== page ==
Binary Colloidal Alloy Test – 5: Compete (BCAT-5-Compete)
The BCAT-5-Compete samples consist of colloids suspended in solvent with added polymer. The polymer allows scientists to adjust the particle interactions though depletion attraction (for example, if the polymers are pushing on all sides of the colloidal particles in solution and two particles touch or one comes close to a wall, the polymers are no longer pushing on all sides and this models attraction). By changing the amount of colloid and the relative amount of colloid and polymer, the equilibrium state of the sample can be changed. The BCAT-5-Compete samples will have equilibrium concentrations that result in mixtures of colloid-liquids, colloidal gas, and colloidal crystal. The purpose of these experiments is to study the kinetics that lead to these unique solutions.
The samples will be mixed (thoroughly randomized) and are expected to take several days to reach a nearly equilibrium state. During this time the EarthKAM system will be used to take high-resolution photographs of the samples at regular intervals. As the phase separation/crystallization kinetics begins immediately after the samples are mixed, the interval between images should be relatively short. As the kinetics proceed, the time between images can be increased. Imaging such as this has been performed during BCAT-3 and BCAT-4. The downlinked images will be analyzed using standard techniques to measure the spatial size of concentration variations in the sample or sizes of crystallites as a function of time.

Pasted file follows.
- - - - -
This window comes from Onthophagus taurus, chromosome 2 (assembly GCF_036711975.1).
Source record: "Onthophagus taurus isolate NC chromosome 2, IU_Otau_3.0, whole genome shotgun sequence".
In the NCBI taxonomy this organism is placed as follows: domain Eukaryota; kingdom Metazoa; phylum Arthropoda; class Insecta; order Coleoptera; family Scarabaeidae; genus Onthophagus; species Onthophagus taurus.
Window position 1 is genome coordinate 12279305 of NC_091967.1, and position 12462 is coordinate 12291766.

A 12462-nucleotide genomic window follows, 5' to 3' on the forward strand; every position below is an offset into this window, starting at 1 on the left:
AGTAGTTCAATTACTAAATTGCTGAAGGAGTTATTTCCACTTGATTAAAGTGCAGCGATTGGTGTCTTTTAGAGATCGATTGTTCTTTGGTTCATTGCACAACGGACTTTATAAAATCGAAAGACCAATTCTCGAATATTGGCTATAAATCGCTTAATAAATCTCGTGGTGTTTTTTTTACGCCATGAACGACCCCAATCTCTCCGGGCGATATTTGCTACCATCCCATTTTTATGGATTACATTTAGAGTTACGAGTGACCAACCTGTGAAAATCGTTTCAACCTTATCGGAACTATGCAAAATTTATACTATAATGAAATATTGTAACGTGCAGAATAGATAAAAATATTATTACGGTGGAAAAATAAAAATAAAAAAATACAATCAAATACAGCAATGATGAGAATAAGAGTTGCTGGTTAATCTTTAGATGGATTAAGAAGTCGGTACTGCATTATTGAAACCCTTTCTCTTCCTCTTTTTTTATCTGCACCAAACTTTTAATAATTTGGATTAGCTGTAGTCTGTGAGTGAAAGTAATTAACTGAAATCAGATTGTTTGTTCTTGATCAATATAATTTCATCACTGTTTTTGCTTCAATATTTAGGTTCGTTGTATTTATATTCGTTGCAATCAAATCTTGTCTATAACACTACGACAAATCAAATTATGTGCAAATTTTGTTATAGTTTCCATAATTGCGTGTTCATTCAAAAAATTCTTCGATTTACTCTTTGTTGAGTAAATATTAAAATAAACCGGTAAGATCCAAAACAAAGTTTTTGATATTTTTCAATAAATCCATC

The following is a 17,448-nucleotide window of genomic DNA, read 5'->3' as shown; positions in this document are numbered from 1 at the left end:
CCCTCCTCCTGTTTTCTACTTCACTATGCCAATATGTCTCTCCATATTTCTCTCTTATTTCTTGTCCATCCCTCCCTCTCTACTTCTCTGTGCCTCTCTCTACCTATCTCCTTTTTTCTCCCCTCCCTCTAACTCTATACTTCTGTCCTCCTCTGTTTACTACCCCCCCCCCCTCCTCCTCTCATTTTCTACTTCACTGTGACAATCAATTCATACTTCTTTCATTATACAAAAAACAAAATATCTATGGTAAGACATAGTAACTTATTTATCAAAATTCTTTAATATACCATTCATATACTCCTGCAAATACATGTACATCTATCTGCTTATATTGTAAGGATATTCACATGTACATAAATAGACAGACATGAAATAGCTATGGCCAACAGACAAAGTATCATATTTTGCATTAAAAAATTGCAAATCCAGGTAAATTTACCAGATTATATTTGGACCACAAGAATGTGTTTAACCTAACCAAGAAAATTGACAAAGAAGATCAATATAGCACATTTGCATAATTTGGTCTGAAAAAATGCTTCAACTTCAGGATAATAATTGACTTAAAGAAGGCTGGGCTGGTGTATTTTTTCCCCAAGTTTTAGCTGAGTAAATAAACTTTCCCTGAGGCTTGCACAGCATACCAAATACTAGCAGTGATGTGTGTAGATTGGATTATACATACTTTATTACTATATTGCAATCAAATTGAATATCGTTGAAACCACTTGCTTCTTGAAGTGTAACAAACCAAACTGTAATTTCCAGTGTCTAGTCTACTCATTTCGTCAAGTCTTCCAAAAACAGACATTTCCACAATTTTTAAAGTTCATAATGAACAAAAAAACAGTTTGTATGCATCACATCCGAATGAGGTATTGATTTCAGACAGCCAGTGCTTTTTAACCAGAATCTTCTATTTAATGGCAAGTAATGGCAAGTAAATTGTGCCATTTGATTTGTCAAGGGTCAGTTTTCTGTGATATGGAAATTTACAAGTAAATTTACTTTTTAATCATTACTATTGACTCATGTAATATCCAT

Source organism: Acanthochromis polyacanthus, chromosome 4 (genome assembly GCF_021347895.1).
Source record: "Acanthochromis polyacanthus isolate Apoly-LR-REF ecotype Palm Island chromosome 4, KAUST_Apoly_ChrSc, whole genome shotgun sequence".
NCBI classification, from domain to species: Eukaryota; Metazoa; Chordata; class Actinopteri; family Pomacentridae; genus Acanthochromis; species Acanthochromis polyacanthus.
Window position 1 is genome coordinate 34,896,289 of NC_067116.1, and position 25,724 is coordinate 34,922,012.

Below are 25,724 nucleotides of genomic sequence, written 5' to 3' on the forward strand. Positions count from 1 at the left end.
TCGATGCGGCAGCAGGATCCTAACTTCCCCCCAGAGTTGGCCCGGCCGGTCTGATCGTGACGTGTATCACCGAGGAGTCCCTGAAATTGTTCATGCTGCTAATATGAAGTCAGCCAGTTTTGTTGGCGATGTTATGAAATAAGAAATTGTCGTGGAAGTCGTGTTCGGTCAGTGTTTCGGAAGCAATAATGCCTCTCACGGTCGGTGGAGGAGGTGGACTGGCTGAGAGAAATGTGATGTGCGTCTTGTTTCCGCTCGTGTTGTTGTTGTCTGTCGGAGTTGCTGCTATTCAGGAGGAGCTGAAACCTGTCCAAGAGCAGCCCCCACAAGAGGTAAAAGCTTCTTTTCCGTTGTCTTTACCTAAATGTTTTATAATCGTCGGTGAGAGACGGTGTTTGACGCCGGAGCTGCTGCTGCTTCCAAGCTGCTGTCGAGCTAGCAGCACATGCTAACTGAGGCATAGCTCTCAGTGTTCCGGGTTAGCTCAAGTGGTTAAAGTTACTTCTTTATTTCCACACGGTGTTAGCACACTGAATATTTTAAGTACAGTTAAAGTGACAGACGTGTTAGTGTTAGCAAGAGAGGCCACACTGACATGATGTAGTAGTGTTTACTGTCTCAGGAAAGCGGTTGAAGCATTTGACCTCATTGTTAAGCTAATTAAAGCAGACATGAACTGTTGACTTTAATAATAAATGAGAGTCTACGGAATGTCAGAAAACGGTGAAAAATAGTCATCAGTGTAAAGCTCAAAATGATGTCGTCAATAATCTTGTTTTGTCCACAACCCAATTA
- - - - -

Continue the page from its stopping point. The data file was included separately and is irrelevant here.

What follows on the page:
Because crystals may be present, the BCAT-5-Compete samples will likely require that a small flashlight be used to determine optimal lighting and camera position. Once this is determined, the experiment can proceed using the EarthKAM software to control the camera to make a movie of the crystal formation process in an effort to record information about the time dependence of crystal formation.
Ultimately, the experiment is designed to determine if in samples that both phase separate and crystallize, if the dynamics of either process is affected by the other. For example, one possible scenario might be that phase separation, which induces local density increases, reduces the crystallite initiation time because of the increased density. These systems are relatively unexamined and a wealth of new phenomena may be observed.
Binary Colloidal Alloy Test – 5: Seeded Growth
For the SeededGrowth Sample (9), plans are to experimentally explore the theoretical prediction that the use of seed particles can be used as a way to control the size of crystallites. The control of crystallite size is important in many industrial processes. By introducing the right size and concentration of ‘nano-dirt’, we use this experiment to record the effect of large (11.5X) spherical seed particles on crystallization. Small nuclei grow on the seed and as they grow, the presence of a larger curved substrate makes it difficult to maintain an unstrained structure. At some stage, the precritical nuclei break away from the surface, and the critical nucleus is only formed in the bulk. The seed particles are identical to the smaller PMMA spheres, including the thin polymeric steric layer attached to the particle surfaces.